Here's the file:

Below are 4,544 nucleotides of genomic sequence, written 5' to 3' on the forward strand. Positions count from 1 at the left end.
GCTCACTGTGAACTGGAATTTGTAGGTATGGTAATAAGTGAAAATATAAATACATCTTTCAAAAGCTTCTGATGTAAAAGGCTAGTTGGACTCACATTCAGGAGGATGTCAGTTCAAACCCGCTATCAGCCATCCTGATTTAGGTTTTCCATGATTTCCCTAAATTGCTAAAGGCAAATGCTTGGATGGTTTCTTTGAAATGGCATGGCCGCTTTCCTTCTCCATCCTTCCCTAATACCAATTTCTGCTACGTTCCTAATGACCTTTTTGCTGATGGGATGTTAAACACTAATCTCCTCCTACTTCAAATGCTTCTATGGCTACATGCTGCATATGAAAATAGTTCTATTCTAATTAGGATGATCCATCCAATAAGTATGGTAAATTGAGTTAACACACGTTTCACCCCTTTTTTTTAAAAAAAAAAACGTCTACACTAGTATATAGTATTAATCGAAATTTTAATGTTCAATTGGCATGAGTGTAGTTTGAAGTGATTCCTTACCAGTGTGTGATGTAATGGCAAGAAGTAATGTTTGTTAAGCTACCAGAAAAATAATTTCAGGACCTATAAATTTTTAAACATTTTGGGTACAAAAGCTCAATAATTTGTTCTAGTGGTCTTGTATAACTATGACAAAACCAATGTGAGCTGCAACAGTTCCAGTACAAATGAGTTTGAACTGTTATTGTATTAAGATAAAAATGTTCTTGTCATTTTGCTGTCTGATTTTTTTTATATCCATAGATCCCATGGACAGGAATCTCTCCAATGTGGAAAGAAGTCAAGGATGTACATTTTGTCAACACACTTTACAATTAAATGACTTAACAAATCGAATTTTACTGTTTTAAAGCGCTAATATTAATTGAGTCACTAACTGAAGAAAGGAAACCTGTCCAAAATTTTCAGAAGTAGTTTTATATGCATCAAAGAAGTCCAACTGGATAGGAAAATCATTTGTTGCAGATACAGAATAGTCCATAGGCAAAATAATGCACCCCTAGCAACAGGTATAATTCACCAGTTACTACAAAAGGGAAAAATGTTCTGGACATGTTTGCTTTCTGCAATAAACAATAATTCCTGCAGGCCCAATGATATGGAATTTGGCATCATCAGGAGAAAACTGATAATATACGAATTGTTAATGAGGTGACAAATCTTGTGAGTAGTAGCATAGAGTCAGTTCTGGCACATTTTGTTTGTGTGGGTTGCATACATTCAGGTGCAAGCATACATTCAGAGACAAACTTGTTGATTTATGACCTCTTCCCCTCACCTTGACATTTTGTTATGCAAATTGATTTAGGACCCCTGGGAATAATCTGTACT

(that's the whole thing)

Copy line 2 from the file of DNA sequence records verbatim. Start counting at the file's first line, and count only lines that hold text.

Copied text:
GCTCACTGTGAACTGGAATTTGTAGGTATGGTAATAAGTGAAAATATAAATACATCTTTCAAAAGCTTCTGATGTAAAAGGCTAGTTGGACTCACATTCAGGAGGATGTCAGTTCAAACCCGCTATCAGCCATCCTGATTTAGGTTTTCCATGATTTCCCTAAATTGCTAAAGGCAAATGCTTGGATGGTTTCTTTGAAATGGCATGGCCGCTTTCCTTCTCCATCCTTCCCTAATACCAATTTCTGCTACGTTCCTAATGACCTTTTTGCTGATGGGATGTTAAACACTAATCTCCTCCTACTTCAAATGCTTCTATGGCTACATGCTGCATATGAAAATAGTTCTATTCTAATTAGGATGATCCATCCAATAAGTATGGTAAATTGAGTTAACACACGTTTCACCCCTTTTTTTTAAAAAAAAAAACGTCTACACTAGTATATAGTATTAATCGAAATTTTAATGTTCAATTGGCATGAGTGTAGTTTGAAGTGATTCCTTACCAGTGTGTGATGTAATGGCAAGAAGTAATGTTTGTTAAGCTACCAGAAAAATAATTTCAGGACCTATAAATTTTTAAACATTTTGGGTACAAAAGCTCAATAATTTGTTCTAGTGGTCTTGTATAACTATGACAAAACCAATGTGAGCTGCAACAGTTCCAGTACAAATGAGTTTGAACTGTTATTGTATTAAGATAAAAATGTTCTTGTCATTTTGCTGTCTGATTTTTTTTATATCCATAGATCCCATGGACAGGAATCTCTCCAATGTGGAAAGAAGTCAAGGATGTACATTTTGTCAACACACTTTACAATTAAATGACTTAACAAATCGAATTTTACTGTTTTAAAGCGCTAATATTAATTGAGTCACTAACTGAAGAAAGGAAACCTGTCCAAAATTTTCAGAAGTAGTTTTATATGCATCAAAGAAGTCCAACTGGATAGGAAAATCATTTGTTGCAGATACAGAATAGTCCATAGGCAAAATAATGCACCCCTAGCAACAGGTATAATTCACCAGTTACTACAAAAGGGAAAAATGTTCTGGACATGTTTGCTTTCTGCAATAAACAATAATTCCTGCAGGCCCAATGATATGGAATTTGGCATCATCAGGAGAAAACTGATAATATACGAATTGTTAATGAGGTGACAAATCTTGTGAGTAGTAGCATAGAGTCAGTTCTGGCACATTTTGTTTGTGTGGGTTGCATACATTCAGGTGCAAGCATACATTCAGAGACAAACTTGTTGATTTATGACCTCTTCCCCTCACCTTGACATTTTGTTATGCAAATTGATTTAGGACCCCTGGGAATAATCTGTACT